The present invention also relates to an illumination unit having at least one primary light source with an emission maximum or minimum in the range of 410 nm to 530 nm, preferably 430 nm to 500 nm, particularly preferably 440 nm to 480 nm, Is converted into long wavelength radiation partially or entirely by the phosphor according to the present invention. This lighting unit preferably emits white light and emits light having a predetermined color point (color-on-demand principle). A preferred embodiment of the illumination unit according to the present invention is shown in Figs.

In a preferred embodiment of the lighting unit according to the invention, the light source is a luminescent indium aluminum gallium nitride, in particular of the formula In i Ga j Al k N, where 0? I, 0? J , 0? K , k = 1) luminescent indium aluminum gallium nitride. Possible forms of this type of light source are known to those skilled in the art. It may be a light-emitting LED chip having various structures.

In a more preferred embodiment of the lighting unit according to the present invention, the light source is an arrangement based on a luminescent array or organic light emitting layer (OLED) based on ZnO, TCO (transparent conductive oxide), ZnSe or SiC.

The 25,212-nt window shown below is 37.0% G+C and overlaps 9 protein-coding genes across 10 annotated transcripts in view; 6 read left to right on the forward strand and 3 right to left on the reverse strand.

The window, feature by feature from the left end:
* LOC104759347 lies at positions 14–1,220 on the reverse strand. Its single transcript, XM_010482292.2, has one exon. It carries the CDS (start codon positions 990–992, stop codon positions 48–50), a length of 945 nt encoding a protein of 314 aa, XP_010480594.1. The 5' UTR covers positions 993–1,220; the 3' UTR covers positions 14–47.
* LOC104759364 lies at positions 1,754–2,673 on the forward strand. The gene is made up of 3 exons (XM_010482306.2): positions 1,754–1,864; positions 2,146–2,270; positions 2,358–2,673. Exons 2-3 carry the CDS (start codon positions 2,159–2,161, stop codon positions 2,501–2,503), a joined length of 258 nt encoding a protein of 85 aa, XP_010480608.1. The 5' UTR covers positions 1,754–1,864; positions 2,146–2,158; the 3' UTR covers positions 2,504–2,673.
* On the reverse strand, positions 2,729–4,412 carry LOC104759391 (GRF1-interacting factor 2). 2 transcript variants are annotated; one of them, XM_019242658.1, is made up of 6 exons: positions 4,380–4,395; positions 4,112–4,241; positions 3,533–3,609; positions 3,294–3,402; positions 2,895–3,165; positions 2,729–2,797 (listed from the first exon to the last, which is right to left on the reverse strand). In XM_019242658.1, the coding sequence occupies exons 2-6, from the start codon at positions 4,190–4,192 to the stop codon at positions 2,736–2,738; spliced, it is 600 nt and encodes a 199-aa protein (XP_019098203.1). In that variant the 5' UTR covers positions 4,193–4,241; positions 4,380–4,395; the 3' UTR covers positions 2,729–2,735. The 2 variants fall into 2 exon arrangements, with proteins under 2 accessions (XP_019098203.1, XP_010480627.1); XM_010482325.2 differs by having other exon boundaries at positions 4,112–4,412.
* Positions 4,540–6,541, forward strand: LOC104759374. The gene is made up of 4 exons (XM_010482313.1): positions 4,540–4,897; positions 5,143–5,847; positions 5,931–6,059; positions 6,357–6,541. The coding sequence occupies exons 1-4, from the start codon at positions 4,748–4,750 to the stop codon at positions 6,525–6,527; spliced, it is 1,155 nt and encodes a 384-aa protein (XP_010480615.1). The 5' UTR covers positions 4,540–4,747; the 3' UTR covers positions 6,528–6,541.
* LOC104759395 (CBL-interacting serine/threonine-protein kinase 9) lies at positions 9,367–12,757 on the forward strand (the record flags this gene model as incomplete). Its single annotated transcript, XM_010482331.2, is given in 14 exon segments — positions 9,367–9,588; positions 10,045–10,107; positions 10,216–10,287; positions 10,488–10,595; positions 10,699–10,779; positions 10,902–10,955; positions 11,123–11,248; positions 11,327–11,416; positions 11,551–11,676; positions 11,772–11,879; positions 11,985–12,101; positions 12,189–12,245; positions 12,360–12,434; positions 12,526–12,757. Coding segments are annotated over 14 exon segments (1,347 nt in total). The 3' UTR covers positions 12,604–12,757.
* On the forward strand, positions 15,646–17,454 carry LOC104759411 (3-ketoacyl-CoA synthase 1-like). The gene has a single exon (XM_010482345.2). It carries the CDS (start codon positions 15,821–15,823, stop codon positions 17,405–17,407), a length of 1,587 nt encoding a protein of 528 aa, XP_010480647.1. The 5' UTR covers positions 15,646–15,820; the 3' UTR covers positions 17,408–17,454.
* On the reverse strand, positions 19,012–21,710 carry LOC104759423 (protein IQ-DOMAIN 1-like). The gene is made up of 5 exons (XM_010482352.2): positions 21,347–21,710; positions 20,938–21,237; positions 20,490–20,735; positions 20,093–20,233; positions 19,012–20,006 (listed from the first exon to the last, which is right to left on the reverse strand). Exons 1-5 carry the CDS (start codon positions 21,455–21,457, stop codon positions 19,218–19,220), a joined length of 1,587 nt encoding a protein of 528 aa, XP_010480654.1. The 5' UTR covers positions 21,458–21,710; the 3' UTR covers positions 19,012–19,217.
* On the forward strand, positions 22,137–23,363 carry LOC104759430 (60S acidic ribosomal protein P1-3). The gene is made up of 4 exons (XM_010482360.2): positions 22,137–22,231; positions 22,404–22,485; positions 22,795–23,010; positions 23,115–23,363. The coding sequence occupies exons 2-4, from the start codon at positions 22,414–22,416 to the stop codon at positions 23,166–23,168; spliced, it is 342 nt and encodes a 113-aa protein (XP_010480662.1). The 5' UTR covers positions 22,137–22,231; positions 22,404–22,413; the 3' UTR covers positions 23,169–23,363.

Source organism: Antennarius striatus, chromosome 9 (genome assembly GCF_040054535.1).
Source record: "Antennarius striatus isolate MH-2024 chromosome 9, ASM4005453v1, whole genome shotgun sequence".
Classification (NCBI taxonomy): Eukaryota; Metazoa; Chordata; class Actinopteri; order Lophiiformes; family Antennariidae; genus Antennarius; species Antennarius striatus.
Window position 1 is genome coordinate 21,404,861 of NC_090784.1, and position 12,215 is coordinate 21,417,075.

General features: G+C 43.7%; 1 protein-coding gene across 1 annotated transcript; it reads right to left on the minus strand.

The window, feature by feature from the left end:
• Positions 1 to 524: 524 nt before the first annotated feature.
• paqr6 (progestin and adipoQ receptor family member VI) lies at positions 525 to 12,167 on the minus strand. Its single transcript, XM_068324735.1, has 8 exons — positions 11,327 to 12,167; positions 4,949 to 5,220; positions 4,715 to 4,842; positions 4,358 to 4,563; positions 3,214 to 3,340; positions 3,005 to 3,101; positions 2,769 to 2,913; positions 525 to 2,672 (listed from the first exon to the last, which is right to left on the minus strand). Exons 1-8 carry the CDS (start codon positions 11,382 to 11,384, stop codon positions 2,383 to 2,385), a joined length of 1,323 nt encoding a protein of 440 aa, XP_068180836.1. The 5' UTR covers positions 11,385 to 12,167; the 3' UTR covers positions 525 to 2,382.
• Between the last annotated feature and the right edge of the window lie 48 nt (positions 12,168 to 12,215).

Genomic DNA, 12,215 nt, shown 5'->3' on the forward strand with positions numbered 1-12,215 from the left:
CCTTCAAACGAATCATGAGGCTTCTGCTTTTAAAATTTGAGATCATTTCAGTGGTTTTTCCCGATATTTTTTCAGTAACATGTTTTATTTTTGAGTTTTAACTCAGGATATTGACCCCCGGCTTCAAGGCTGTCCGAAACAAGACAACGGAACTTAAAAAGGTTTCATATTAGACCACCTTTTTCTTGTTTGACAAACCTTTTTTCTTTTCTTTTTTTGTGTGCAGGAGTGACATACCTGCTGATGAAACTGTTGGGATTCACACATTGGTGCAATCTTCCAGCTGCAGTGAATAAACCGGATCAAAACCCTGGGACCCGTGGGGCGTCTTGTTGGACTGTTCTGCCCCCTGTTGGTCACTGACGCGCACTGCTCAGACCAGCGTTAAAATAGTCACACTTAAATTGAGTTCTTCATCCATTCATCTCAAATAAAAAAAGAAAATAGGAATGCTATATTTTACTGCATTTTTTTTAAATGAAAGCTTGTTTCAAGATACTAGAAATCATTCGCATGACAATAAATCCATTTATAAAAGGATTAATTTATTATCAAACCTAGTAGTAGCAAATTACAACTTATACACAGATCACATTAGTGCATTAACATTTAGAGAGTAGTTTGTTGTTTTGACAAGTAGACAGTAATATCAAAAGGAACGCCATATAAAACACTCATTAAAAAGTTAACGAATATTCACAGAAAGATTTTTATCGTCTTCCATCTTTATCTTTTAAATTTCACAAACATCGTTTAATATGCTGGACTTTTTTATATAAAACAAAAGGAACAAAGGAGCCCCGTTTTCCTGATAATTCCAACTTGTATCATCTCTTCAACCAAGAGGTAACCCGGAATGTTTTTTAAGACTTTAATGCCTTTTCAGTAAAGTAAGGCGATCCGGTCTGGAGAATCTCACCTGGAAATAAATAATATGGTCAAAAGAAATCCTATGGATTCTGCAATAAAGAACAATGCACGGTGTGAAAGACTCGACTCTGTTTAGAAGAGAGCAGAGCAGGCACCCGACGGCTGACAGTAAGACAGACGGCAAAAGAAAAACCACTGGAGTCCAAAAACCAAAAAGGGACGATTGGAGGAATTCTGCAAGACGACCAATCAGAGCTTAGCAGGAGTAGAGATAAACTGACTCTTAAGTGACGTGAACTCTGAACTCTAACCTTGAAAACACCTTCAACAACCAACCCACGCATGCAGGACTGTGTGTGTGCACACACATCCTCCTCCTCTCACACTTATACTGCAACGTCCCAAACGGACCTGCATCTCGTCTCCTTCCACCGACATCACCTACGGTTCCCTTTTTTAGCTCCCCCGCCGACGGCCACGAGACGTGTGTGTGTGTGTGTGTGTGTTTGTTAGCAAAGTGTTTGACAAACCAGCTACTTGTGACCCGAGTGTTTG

In a further preferred embodiment of the illumination unit according to the present invention, the light source is a light source which exhibits electroluminescence and / or photoluminescence. The light source may also be a plasma source or a discharge source.

The phosphors according to the present invention may be dispersed in the resin or provided with an appropriate size ratio and may be arranged directly on the primary light source or spaced from the primary light source depending on the application (the spacing arrangement is also referred to as "remote phosphor technology Quot;). The advantages of remote phosphorescent technology are known to those skilled in the art and are described, for example, in Japanese Journ. of Appl. Phys. Vol. 44, No. 21 (2005), L649-L651.